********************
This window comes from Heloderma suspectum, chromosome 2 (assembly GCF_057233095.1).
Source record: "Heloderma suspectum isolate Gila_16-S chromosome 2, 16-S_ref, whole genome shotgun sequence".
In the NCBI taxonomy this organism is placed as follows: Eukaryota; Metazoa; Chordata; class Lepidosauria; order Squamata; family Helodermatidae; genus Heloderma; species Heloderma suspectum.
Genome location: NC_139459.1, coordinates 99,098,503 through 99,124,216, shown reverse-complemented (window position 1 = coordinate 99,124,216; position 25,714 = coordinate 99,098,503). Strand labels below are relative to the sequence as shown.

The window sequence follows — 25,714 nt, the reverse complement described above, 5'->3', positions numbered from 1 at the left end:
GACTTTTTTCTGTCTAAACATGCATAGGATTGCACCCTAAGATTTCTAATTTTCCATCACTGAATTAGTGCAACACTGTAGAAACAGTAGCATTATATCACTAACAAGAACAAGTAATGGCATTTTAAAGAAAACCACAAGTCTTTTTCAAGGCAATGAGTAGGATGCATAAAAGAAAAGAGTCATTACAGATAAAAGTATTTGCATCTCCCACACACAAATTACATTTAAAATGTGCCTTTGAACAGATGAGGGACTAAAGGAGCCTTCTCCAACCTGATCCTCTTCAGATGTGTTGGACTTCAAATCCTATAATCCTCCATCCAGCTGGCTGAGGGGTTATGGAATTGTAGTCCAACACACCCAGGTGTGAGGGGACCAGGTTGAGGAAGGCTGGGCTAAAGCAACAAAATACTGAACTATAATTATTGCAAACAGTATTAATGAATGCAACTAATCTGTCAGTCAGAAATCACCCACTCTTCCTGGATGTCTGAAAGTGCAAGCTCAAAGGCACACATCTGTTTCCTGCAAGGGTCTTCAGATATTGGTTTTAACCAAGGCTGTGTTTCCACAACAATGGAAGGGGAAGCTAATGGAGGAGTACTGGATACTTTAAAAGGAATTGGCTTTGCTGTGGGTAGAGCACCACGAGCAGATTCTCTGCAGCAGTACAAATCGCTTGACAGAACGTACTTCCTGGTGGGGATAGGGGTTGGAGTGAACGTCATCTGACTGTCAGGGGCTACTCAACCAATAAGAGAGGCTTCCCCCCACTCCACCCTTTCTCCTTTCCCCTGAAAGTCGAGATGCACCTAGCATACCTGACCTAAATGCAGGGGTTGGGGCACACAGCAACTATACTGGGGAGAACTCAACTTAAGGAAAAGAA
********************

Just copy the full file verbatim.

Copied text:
This window comes from Heloderma suspectum, chromosome 2 (assembly GCF_057233095.1).
Source record: "Heloderma suspectum isolate Gila_16-S chromosome 2, 16-S_ref, whole genome shotgun sequence".
In the NCBI taxonomy this organism is placed as follows: Eukaryota; Metazoa; Chordata; class Lepidosauria; order Squamata; family Helodermatidae; genus Heloderma; species Heloderma suspectum.
Genome location: NC_139459.1, coordinates 99,098,503 through 99,124,216, shown reverse-complemented (window position 1 = coordinate 99,124,216; position 25,714 = coordinate 99,098,503). Strand labels below are relative to the sequence as shown.

The window sequence follows — 25,714 nt, the reverse complement described above, 5'->3', positions numbered from 1 at the left end:
GACTTTTTTCTGTCTAAACATGCATAGGATTGCACCCTAAGATTTCTAATTTTCCATCACTGAATTAGTGCAACACTGTAGAAACAGTAGCATTATATCACTAACAAGAACAAGTAATGGCATTTTAAAGAAAACCACAAGTCTTTTTCAAGGCAATGAGTAGGATGCATAAAAGAAAAGAGTCATTACAGATAAAAGTATTTGCATCTCCCACACACAAATTACATTTAAAATGTGCCTTTGAACAGATGAGGGACTAAAGGAGCCTTCTCCAACCTGATCCTCTTCAGATGTGTTGGACTTCAAATCCTATAATCCTCCATCCAGCTGGCTGAGGGGTTATGGAATTGTAGTCCAACACACCCAGGTGTGAGGGGACCAGGTTGAGGAAGGCTGGGCTAAAGCAACAAAATACTGAACTATAATTATTGCAAACAGTATTAATGAATGCAACTAATCTGTCAGTCAGAAATCACCCACTCTTCCTGGATGTCTGAAAGTGCAAGCTCAAAGGCACACATCTGTTTCCTGCAAGGGTCTTCAGATATTGGTTTTAACCAAGGCTGTGTTTCCACAACAATGGAAGGGGAAGCTAATGGAGGAGTACTGGATACTTTAAAAGGAATTGGCTTTGCTGTGGGTAGAGCACCACGAGCAGATTCTCTGCAGCAGTACAAATCGCTTGACAGAACGTACTTCCTGGTGGGGATAGGGGTTGGAGTGAACGTCATCTGACTGTCAGGGGCTACTCAACCAATAAGAGAGGCTTCCCCCCACTCCACCCTTTCTCCTTTCCCCTGAAAGTCGAGATGCACCTAGCATACCTGACCTAAATGCAGGGGTTGGGGCACACAGCAACTATACTGGGGAGAACTCAACTTAAGGAAAAGAA